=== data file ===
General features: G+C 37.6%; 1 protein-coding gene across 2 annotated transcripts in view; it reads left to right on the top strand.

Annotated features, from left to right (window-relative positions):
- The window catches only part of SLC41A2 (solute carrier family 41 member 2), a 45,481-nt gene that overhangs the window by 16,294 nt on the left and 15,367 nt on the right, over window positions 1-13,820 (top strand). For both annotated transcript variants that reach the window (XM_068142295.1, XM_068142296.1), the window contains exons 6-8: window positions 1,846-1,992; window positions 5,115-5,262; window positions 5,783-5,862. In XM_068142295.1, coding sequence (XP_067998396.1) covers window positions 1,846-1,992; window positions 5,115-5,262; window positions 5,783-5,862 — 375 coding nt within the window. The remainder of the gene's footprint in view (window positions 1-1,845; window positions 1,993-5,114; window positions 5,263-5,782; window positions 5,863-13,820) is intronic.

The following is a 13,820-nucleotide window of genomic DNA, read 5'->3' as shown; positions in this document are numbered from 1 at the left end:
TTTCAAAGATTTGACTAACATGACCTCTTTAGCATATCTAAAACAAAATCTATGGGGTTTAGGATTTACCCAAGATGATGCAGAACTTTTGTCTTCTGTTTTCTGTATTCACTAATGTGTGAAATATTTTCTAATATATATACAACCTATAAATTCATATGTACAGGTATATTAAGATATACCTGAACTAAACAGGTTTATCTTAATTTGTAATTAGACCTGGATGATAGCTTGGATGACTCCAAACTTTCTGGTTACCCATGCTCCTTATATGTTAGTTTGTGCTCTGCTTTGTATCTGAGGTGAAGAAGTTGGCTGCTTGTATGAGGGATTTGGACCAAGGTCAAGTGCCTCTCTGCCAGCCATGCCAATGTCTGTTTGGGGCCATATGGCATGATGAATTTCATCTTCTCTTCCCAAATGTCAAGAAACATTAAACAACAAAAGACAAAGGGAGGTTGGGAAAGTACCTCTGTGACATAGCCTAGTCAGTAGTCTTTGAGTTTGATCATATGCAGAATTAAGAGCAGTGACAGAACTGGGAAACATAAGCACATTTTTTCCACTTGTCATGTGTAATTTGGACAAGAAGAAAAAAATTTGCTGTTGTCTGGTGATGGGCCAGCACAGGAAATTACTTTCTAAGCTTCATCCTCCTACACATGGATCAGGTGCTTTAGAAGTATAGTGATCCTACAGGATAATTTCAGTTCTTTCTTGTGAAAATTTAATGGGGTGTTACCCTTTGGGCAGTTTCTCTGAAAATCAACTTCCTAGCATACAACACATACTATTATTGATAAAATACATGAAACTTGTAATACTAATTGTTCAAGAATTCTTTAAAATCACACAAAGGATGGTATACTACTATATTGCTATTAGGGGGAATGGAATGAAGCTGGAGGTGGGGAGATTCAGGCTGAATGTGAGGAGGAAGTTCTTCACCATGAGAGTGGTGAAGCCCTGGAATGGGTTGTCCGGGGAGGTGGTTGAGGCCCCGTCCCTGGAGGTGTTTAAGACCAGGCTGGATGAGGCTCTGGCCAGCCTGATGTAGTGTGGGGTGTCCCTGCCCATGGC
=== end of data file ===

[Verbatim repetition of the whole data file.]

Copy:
General features: G+C 37.6%; 1 protein-coding gene across 2 annotated transcripts in view; it reads left to right on the top strand.

Annotated features, from left to right (window-relative positions):
- The window catches only part of SLC41A2 (solute carrier family 41 member 2), a 45,481-nt gene that overhangs the window by 16,294 nt on the left and 15,367 nt on the right, over window positions 1-13,820 (top strand). For both annotated transcript variants that reach the window (XM_068142295.1, XM_068142296.1), the window contains exons 6-8: window positions 1,846-1,992; window positions 5,115-5,262; window positions 5,783-5,862. In XM_068142295.1, coding sequence (XP_067998396.1) covers window positions 1,846-1,992; window positions 5,115-5,262; window positions 5,783-5,862 — 375 coding nt within the window. The remainder of the gene's footprint in view (window positions 1-1,845; window positions 1,993-5,114; window positions 5,263-5,782; window positions 5,863-13,820) is intronic.

The following is a 13,820-nucleotide window of genomic DNA, read 5'->3' as shown; positions in this document are numbered from 1 at the left end:
TTTCAAAGATTTGACTAACATGACCTCTTTAGCATATCTAAAACAAAATCTATGGGGTTTAGGATTTACCCAAGATGATGCAGAACTTTTGTCTTCTGTTTTCTGTATTCACTAATGTGTGAAATATTTTCTAATATATATACAACCTATAAATTCATATGTACAGGTATATTAAGATATACCTGAACTAAACAGGTTTATCTTAATTTGTAATTAGACCTGGATGATAGCTTGGATGACTCCAAACTTTCTGGTTACCCATGCTCCTTATATGTTAGTTTGTGCTCTGCTTTGTATCTGAGGTGAAGAAGTTGGCTGCTTGTATGAGGGATTTGGACCAAGGTCAAGTGCCTCTCTGCCAGCCATGCCAATGTCTGTTTGGGGCCATATGGCATGATGAATTTCATCTTCTCTTCCCAAATGTCAAGAAACATTAAACAACAAAAGACAAAGGGAGGTTGGGAAAGTACCTCTGTGACATAGCCTAGTCAGTAGTCTTTGAGTTTGATCATATGCAGAATTAAGAGCAGTGACAGAACTGGGAAACATAAGCACATTTTTTCCACTTGTCATGTGTAATTTGGACAAGAAGAAAAAAATTTGCTGTTGTCTGGTGATGGGCCAGCACAGGAAATTACTTTCTAAGCTTCATCCTCCTACACATGGATCAGGTGCTTTAGAAGTATAGTGATCCTACAGGATAATTTCAGTTCTTTCTTGTGAAAATTTAATGGGGTGTTACCCTTTGGGCAGTTTCTCTGAAAATCAACTTCCTAGCATACAACACATACTATTATTGATAAAATACATGAAACTTGTAATACTAATTGTTCAAGAATTCTTTAAAATCACACAAAGGATGGTATACTACTATATTGCTATTAGGGGGAATGGAATGAAGCTGGAGGTGGGGAGATTCAGGCTGAATGTGAGGAGGAAGTTCTTCACCATGAGAGTGGTGAAGCCCTGGAATGGGTTGTCCGGGGAGGTGGTTGAGGCCCCGTCCCTGGAGGTGTTTAAGACCAGGCTGGATGAGGCTCTGGCCAGCCTGATGTAGTGTGGGGTGTCCCTGCCCATGGC